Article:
Brands are also more likely to hire a specialist who meets their specific needs than a generalist. For example, a wealth management firm looking for national exposure is more likely to work with an agency specializing in financial services, rather than a local agency offering general PR.
An idea that Blanch and his team are counting on, is that in the crowded field of public relations, being a specialist has become more important, and more profitable than ever.
With the unique and relatively novel niche of a PR/legal/reputation management hybrid, Repute PR is blazing a trail for even more unique hybrid specialties to come.
Targeted PR firms for the beauty, food and health care industries are already a growing segment of the booming PR arena. It’s only a matter of time before agencies develop around other, more highly nuanced specialties.
And with staffing cuts meaning fewer journalists, one reporter at a media outlet may be tasked with doing the work of what was once a whole crew. This makes it harder for PR pros to catch the attention of these often overworked, bordering on burnt-out writers. To a journalist bombarded by press releases, a specialized firm’s distinctive strategy could be the stand out amongst the crowd.
“With so much digital noise out there, we work hard to be heard above the din,” says Repute’s Blanch. “Establishing a trusted and close relationship with journalists, media outlets, and our clients’ legal teams, we carefully strategize a plan to grow clients’ visibility with target audiences. And to favorably highlight the client’s side of the story.”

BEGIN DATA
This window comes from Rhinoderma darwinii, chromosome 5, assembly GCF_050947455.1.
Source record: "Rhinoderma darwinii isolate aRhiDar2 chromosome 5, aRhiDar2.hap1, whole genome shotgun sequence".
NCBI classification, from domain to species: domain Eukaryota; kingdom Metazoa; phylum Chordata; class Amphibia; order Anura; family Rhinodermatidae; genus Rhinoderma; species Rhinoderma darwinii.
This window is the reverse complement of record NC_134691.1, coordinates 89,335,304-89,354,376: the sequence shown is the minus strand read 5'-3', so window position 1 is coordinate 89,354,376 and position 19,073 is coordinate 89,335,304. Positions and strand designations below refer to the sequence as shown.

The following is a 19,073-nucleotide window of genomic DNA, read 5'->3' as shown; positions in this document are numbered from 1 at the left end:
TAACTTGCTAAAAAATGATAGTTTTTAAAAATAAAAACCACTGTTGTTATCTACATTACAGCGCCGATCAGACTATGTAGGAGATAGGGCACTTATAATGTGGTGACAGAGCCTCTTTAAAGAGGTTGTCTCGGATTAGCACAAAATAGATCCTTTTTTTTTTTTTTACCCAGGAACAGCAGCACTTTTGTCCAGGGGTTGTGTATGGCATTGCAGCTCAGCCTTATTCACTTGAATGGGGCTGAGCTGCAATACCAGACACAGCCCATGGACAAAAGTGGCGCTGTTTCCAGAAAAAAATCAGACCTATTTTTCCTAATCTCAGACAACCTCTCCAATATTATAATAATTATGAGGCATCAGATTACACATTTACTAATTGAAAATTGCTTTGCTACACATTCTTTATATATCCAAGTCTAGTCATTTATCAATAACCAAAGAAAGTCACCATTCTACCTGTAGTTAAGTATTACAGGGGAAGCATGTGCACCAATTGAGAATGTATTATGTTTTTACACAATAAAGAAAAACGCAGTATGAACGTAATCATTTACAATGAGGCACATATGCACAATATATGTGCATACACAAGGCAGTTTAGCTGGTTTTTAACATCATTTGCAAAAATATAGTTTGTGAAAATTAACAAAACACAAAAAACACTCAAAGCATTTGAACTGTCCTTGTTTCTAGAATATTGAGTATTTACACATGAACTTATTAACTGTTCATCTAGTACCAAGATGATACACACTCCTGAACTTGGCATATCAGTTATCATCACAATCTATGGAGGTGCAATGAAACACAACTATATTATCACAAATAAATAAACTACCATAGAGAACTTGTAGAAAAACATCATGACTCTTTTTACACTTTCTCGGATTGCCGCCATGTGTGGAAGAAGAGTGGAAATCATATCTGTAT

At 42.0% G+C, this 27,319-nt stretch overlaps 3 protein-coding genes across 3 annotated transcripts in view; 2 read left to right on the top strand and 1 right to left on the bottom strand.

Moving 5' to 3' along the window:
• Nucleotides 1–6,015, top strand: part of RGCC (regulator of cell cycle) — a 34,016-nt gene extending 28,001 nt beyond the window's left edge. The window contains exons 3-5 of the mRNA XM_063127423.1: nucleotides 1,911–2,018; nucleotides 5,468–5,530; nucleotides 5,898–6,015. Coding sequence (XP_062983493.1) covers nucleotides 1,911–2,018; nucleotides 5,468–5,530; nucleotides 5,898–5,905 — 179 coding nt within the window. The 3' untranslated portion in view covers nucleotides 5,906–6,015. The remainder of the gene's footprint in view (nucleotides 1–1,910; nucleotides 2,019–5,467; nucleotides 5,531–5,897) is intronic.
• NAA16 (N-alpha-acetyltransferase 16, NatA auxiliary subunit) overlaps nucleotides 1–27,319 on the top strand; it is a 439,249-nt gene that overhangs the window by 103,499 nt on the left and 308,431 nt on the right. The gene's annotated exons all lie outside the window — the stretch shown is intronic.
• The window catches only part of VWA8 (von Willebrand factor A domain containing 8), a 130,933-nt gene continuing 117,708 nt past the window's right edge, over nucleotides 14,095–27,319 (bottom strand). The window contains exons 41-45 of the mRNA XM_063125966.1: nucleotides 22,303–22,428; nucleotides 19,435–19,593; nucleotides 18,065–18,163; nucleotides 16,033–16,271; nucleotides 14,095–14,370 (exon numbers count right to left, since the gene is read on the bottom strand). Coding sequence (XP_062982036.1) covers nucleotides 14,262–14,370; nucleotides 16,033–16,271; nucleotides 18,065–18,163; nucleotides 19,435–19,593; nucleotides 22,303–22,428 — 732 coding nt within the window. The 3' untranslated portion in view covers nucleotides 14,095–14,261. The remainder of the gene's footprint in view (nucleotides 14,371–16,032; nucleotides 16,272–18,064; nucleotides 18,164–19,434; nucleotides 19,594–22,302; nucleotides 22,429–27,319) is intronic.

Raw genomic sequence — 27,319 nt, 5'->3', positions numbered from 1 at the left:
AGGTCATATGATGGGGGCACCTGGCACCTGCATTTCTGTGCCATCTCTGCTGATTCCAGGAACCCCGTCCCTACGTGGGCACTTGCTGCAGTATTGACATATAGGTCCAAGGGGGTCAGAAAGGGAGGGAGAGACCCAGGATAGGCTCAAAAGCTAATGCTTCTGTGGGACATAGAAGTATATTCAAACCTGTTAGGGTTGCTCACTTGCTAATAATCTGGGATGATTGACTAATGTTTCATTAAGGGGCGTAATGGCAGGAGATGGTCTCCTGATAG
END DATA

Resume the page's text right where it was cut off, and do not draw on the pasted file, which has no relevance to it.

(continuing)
A PR firm that understands the complexities of a legal crisis and has the ability to navigate through it does seem distinctly valuable today as court cases become national news stories, from Harvey Weinstein to Johnny Depp and Amber Heard.
Not beholden to the traditional public relations or law firm models, Repute PR has a distinctly modern edge in a fast-evolving industry. Blanch says that by blurring the lines between PR and legal, Repute affords its clients a tremendous opportunity.
“Brands need people more than people need brands,” he says. “It’s crucial to tap into the power of the media and social influence to transform reputations and elevate personalities and brands. We leave no stone unturned when it comes to doing our job.”
With a team of attorneys, former journalists, and experienced marketers on the task, Repute PR is setting itself up to be a force to be reckoned with. And this force, Blanch believes, is about to have a serious impact on the PR industry. Clients won’t have to navigate between legal and PR counsel. They will have the best of both worlds in one.
And that, he says, will redefine the idea of full-service PR.
“We spotted a window of opportunity and we jumped through it,” says Blanch. “Adaptability is king in any industry, and we adapted to the needs of our clients.”
That Darwinian ability to adapt is likely to be behind tomorrow’s success stories as today’s plummeting stocks, crypto volatility, and rising interest rates put many industries on pause. It could be that niche specialization, as Repute is doing inside PR, is a not-so elusive key to staying alive and moving ahead in uncertain times.